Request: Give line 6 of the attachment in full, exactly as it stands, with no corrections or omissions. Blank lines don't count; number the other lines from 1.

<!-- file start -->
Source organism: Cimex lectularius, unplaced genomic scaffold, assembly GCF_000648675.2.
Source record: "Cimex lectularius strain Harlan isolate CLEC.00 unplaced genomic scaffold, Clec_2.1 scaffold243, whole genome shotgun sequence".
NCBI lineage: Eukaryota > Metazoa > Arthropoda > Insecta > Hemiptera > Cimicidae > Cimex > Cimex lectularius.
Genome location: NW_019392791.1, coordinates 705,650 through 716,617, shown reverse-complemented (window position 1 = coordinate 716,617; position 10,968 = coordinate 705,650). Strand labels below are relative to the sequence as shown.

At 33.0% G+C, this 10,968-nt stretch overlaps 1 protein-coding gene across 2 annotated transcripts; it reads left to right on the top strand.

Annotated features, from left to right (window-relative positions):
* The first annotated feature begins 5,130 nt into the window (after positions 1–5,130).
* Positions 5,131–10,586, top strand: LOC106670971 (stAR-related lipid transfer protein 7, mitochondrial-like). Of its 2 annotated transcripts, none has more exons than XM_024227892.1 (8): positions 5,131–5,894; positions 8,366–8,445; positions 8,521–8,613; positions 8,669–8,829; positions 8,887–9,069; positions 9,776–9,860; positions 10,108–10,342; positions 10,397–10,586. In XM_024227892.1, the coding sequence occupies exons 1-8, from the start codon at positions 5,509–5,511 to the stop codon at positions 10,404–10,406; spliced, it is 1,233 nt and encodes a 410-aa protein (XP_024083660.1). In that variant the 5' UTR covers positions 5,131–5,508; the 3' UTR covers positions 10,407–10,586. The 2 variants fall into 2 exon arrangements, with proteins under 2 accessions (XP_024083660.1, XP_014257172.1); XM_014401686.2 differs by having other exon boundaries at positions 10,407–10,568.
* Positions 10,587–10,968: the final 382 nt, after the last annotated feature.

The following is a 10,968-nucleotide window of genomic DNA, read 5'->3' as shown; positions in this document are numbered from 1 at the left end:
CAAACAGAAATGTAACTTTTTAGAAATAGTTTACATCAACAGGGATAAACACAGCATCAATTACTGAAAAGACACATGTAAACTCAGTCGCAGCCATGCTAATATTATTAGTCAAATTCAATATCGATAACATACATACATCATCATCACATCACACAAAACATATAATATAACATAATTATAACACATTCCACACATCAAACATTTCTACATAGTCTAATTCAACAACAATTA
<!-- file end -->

Annotated features, from left to right (window-relative positions):